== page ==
Derivation%20of%20Poisson%20Density

Derivation%20of%20Poisson%20Density - Derivation of Poisson...

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Unformatted text preview: Derivation of Poisson Density By Jeffrey B. Burl In class, I presented the probability of k calls during dinner: n! a a Pr(k calls during dinner) = lim 1 - n k !( n - k )! n n n k ( n-k ) a 1 k - -a k n(n - 1)L (n - k + 1) a n ak -a e = e a = lim 1 . k n nk k! a k! 1 k! 1 - n Looking at the individual limits: (1) n * lim c n k + c1n k -1 + L + n n( n - 1)L (n - k + 1) c = lim = lim + 1 + L + kk-1 1 ; 1 = k k n n n n n -1 n a lim - = 1k = 1 ; 1 nn n k Lastly, the one I had trouble with (a tricky little limit): a lim - = 1n , 1 nn n which is an indeterminate form. This expression can be evaluated: a ln - 1 n 1 n a ln - 1 n 1 . n n (2) ln - 1 n ln - 1 a lim - = lim e n = lim e n = e 1 n H * n n n n a n a =e nn lim (3) Using L'Hpital's rule, 1 a a 2 d a a n ln - 1 ln - 1 - 1 . n lim dn n lim n = lim - a 1 - a lim = = = ( ) a * ... n( n n n 1 d 1 1 - - 2 1 n dn n n n In conclusion, substituting this into Ex. 3, the limit in Eq. 2 is: a lim - = e - a . 1 n n Putting this result into Eq. 1, yields the Poisson probability mass function: n Pr(k events during time t) = e - at a k , k! Where a is the probability of an event during unit time. Note that the example presented was for a time of 1 unit, this is why the t appears in this density function. ...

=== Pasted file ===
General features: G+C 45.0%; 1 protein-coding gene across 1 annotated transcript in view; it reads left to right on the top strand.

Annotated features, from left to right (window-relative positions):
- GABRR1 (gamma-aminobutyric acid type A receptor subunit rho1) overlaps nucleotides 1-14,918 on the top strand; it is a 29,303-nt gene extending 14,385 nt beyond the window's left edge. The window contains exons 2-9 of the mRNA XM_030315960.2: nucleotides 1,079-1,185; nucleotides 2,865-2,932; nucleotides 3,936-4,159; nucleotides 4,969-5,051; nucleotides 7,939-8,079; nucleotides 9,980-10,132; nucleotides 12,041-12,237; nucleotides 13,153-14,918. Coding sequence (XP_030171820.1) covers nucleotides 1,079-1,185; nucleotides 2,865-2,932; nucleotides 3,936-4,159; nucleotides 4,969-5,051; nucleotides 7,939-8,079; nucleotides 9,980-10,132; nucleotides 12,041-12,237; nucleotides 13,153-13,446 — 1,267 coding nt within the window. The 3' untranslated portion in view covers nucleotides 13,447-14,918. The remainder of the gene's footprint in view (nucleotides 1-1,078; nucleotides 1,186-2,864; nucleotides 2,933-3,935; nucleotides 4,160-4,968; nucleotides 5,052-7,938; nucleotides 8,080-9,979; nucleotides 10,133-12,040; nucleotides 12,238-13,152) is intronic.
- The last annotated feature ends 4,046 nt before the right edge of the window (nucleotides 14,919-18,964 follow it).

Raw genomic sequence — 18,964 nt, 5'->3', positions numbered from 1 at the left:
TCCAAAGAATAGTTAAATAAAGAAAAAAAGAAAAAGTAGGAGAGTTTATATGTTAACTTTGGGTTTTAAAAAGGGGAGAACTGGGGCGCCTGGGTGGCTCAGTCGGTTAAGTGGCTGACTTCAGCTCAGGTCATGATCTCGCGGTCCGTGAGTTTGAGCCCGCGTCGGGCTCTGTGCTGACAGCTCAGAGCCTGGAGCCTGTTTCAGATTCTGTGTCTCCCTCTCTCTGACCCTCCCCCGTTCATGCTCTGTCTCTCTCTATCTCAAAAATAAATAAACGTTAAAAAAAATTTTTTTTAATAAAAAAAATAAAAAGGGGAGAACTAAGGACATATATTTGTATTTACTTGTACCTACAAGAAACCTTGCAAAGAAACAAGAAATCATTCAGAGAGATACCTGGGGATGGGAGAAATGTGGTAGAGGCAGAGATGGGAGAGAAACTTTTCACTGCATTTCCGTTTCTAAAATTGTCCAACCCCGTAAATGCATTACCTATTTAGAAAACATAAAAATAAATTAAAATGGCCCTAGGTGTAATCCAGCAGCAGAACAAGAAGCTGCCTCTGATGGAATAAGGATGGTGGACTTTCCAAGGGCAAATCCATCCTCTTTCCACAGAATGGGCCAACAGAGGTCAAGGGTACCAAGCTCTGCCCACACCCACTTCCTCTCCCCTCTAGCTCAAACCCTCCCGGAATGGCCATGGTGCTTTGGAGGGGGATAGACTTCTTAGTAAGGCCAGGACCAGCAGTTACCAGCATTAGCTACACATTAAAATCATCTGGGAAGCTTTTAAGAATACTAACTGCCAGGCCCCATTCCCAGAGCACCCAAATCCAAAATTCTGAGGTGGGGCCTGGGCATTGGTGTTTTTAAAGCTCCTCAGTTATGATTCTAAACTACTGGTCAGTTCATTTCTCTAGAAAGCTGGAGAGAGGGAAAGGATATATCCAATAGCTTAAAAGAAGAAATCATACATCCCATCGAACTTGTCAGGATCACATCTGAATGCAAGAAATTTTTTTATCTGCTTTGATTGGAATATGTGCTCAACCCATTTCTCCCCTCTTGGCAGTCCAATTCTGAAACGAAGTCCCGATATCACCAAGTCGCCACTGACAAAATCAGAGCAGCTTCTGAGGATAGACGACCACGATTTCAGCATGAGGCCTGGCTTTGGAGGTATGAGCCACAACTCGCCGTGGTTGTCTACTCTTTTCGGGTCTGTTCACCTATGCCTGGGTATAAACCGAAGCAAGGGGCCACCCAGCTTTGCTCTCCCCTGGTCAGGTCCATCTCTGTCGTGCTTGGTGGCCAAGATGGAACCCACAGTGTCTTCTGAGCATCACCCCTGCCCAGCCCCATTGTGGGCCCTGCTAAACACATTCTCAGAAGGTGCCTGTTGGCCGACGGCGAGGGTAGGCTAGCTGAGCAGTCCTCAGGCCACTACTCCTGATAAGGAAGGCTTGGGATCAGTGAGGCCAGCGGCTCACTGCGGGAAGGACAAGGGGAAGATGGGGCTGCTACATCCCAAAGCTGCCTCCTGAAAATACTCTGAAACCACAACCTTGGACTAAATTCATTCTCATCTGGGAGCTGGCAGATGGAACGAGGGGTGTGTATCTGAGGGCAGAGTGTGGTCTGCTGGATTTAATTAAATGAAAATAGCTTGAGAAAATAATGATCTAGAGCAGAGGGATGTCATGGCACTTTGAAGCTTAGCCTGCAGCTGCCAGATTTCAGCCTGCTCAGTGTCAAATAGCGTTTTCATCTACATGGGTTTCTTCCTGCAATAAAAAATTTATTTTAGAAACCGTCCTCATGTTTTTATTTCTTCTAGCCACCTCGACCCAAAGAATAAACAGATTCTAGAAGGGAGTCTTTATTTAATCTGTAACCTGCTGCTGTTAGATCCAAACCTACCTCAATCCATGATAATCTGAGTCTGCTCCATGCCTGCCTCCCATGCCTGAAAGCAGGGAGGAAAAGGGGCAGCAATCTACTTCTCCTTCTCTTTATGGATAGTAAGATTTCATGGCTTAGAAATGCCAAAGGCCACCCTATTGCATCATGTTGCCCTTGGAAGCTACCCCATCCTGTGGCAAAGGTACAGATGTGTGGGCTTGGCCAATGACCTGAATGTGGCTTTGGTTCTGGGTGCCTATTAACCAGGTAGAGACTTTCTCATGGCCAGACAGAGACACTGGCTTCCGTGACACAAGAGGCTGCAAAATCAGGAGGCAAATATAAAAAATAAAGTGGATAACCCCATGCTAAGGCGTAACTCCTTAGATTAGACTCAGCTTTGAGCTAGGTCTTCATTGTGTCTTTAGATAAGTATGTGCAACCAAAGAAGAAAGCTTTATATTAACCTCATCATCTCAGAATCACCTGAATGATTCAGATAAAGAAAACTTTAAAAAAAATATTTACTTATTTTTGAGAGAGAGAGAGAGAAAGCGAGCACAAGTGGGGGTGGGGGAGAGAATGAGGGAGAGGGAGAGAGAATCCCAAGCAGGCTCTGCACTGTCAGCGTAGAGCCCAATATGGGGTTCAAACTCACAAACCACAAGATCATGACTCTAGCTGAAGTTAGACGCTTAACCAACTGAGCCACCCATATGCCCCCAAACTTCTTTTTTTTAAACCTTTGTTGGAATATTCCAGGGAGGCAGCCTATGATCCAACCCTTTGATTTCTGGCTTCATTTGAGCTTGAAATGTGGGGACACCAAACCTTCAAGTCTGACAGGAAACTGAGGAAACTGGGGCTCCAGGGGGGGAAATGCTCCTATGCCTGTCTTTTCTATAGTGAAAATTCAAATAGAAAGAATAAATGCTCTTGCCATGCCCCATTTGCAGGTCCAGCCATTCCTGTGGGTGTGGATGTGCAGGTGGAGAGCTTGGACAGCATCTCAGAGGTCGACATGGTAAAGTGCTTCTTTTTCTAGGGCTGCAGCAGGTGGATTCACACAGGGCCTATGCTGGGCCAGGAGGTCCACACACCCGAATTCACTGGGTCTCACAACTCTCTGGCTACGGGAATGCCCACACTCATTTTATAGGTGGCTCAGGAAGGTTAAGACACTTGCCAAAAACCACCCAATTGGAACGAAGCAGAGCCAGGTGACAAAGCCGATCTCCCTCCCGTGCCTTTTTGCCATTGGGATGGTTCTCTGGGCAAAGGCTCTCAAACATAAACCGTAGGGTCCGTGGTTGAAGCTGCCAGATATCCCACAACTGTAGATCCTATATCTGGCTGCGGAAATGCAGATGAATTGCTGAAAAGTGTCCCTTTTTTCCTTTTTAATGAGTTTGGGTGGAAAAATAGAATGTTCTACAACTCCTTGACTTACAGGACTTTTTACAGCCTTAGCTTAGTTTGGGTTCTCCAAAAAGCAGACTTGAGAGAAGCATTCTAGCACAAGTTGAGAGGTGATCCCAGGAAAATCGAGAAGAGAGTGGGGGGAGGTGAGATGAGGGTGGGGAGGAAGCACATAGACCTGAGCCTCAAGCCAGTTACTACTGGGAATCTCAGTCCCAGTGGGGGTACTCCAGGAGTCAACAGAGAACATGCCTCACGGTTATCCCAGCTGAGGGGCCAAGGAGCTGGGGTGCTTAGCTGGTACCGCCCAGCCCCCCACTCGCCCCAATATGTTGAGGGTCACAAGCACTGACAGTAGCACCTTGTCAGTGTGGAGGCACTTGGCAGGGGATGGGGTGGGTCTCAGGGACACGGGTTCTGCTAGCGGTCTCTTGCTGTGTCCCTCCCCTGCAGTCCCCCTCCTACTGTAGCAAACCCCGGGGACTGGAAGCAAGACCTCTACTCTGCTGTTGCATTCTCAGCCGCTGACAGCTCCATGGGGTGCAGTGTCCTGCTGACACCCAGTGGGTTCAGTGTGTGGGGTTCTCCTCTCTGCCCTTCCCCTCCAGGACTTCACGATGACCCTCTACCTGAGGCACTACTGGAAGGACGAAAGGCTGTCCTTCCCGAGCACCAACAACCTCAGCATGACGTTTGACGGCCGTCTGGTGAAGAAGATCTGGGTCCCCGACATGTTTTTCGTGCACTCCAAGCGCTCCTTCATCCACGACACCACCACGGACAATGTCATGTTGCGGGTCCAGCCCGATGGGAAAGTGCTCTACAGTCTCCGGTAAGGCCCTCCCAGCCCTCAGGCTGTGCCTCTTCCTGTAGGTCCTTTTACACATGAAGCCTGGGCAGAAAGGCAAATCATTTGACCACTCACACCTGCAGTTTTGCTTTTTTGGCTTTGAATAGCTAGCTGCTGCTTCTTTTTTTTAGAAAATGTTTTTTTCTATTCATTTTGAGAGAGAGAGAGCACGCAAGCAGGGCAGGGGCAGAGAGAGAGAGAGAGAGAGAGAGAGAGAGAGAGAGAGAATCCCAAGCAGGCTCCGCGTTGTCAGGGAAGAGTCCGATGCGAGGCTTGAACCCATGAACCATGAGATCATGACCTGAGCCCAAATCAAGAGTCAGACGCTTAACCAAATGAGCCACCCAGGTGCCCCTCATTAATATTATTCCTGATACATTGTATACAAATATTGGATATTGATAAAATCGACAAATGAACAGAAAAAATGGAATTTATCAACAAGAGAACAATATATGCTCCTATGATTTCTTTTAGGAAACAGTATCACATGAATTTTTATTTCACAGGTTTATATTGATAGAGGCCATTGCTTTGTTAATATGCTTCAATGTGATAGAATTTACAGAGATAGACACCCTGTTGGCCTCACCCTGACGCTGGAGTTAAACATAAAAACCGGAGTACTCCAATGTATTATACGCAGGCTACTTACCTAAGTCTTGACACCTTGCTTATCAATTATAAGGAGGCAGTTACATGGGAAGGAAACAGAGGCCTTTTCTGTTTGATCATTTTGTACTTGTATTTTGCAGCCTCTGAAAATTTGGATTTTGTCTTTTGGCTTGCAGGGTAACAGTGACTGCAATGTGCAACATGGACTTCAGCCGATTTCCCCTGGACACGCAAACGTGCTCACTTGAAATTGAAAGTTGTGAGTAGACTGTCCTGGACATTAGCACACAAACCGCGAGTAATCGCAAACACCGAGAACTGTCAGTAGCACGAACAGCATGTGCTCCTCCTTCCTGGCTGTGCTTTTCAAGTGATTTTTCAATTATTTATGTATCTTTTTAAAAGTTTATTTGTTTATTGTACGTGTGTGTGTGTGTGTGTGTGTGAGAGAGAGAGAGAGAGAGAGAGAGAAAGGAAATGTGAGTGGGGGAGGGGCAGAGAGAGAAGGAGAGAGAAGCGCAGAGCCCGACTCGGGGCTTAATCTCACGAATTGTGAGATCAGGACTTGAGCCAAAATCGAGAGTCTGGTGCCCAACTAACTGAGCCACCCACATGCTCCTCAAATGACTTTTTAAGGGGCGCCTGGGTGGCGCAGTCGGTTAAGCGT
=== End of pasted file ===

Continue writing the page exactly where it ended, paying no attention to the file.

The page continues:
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This note was uploaded on 06/16/2010 for the course EE ee3180 taught by Professor Burl during the Spring '10 term at Michigan Technological University.

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